Nintendo is bringing back its retro handheld Game & Watch device from the 1980s
- Nintendo is bringing back its classic Game & Watch from 1980
- The device now has a modern LCD screen, a control pad shaped like a plus sign, a rechargeable battery with USB connector and a digital clock onscreen
- The new version of the retro ’80s gaming system is coming out in November
Nintendo is to bring back its hand held game console from 1980 – Game & Watch.
The Japanese gaming company made the announcement about the re-release of the product which caused a sensation when it first came out 40 years ago.
The device was made for 11 years until 1991 but each device could only play a single game.
Nintendo is bringing back its classic Game & Watch from 1980 but with a color screen for 2020
The 40th anniversary edition of the Game & Watch will go on sale November 13 and cost $49
The original Game & Watch was first introduced in 1980, pictured, and produced until 1991
It resulted in a series of 59 black & white games until the Nintendo Game Boy took over.
The new Game & Watch, however, will look very similar to the original and its style is based on the 1980s version, only this time it will have a color LCD screen along with a rechargeable battery and USB connection.
It will be capable of playing three games, Super Mario Bros. Super Mario Bros: The Lost Levels and Ball.
Just like the original Game & Watch device, the new one also becomes an alarm clock at the touch of a button.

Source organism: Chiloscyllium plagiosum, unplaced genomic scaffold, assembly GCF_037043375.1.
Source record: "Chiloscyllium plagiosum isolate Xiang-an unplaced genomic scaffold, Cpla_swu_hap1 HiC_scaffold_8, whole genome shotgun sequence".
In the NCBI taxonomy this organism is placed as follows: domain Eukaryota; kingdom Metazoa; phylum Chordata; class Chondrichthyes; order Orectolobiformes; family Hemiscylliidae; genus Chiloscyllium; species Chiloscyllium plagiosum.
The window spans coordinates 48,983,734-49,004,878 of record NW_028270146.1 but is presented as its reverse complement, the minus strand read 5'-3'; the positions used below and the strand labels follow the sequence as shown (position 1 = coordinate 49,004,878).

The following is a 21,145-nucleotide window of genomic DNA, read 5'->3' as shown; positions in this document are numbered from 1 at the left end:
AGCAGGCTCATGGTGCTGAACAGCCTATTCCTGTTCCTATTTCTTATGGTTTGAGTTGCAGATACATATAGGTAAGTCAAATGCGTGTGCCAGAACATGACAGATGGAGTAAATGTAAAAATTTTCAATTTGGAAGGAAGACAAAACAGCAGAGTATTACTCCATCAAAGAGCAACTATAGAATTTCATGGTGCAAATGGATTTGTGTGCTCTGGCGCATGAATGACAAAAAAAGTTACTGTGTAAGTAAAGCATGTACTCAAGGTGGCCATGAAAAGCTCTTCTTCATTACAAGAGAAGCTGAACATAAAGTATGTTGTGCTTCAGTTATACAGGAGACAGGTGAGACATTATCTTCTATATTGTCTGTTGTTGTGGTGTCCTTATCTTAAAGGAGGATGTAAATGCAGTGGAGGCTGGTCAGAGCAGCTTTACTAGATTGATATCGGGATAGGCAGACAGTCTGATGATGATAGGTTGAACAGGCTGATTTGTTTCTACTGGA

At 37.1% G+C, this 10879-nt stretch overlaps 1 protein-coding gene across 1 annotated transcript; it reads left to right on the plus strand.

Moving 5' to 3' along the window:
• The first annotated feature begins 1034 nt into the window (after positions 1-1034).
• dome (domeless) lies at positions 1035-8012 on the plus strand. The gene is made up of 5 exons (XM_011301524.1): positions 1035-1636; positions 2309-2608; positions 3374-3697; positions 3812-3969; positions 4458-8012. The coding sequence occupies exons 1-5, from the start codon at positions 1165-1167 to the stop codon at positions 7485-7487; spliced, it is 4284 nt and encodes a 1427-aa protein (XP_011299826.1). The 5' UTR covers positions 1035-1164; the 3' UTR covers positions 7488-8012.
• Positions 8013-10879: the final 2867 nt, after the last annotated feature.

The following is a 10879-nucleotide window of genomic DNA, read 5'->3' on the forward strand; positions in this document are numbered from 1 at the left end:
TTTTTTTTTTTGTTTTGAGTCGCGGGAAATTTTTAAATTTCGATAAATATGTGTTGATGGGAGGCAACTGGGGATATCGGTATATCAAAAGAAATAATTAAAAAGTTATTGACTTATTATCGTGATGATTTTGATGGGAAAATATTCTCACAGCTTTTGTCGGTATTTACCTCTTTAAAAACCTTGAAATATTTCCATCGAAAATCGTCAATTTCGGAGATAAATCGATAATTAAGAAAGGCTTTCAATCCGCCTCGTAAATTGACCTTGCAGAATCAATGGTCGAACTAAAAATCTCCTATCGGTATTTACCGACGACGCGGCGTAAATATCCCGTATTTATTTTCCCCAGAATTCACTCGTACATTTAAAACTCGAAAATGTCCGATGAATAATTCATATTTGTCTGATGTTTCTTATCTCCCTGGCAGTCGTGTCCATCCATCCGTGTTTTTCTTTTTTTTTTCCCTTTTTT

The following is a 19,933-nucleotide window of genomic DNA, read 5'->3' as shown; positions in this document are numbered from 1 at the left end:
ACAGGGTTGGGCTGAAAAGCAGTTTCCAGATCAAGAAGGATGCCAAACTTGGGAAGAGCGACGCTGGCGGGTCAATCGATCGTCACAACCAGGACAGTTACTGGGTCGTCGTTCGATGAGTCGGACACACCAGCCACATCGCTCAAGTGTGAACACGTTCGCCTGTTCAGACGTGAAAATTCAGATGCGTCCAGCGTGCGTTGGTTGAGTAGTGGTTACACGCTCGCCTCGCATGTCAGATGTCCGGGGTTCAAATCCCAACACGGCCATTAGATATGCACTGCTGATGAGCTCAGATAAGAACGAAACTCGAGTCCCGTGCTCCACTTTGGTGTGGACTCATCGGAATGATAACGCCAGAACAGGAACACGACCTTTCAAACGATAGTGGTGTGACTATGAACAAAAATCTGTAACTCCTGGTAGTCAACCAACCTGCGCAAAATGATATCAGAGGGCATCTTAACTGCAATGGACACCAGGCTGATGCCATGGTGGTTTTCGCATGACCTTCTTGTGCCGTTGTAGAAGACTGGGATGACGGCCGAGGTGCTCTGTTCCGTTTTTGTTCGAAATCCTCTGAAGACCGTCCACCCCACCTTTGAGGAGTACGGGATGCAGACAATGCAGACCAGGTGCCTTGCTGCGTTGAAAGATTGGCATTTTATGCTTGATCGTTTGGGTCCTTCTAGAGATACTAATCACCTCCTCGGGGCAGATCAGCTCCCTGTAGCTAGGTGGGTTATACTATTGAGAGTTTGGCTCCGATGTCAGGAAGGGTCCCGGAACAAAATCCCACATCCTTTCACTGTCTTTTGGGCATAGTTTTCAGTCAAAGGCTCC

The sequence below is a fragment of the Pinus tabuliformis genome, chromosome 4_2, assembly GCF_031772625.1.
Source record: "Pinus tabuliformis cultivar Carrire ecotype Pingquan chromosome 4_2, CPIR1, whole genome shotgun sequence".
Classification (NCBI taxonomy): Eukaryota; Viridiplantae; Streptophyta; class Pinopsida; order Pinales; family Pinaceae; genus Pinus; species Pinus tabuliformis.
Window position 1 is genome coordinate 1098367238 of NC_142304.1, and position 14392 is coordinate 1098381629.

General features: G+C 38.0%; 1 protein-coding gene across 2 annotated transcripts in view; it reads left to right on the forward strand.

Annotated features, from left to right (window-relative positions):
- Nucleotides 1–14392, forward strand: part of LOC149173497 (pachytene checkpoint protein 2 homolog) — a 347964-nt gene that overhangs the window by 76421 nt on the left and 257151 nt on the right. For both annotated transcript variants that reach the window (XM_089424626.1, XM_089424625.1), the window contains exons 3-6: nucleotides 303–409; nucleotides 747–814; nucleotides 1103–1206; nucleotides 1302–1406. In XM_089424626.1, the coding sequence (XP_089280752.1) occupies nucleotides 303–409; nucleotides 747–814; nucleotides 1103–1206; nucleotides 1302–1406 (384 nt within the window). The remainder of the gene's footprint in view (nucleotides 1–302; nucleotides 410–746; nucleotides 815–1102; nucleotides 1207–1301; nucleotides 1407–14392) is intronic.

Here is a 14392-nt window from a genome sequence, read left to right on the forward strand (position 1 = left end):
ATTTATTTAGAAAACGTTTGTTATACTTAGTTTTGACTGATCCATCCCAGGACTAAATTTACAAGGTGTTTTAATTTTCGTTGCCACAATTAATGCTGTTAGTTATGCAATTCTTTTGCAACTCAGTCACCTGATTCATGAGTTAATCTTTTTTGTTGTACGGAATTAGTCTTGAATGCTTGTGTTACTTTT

The new version of the device for 2020 looks much like how it did in the 1980s
This is how the Game & Watch looked in 1981. All the games were in black and white back then
There were 59 different versions of the device. Left is Oil Panic from 1982 and right, Zelda, from 1989
Donkey Kong was an extremely popular version of the device in 1982
The pocket sized gaming system was the first to feature a + directional pad and brought handheld gaming to the fore.
After the success of the device in the early 1980s, Nintendo went on to release the popular Nintendo Entertainment System in 1985 and Game Boy in 1989.
It’s not the first time the company has re-released a console. In recent years it has brought out classic versions of its NES and Super Nintendo along with original games and controllers.
Mario was on the scene for this version of the game console in 1989
The pocket sized gaming system was the first to feature a + directional pad and brought handheld gaming to the fore. The new 2020 version is pictured here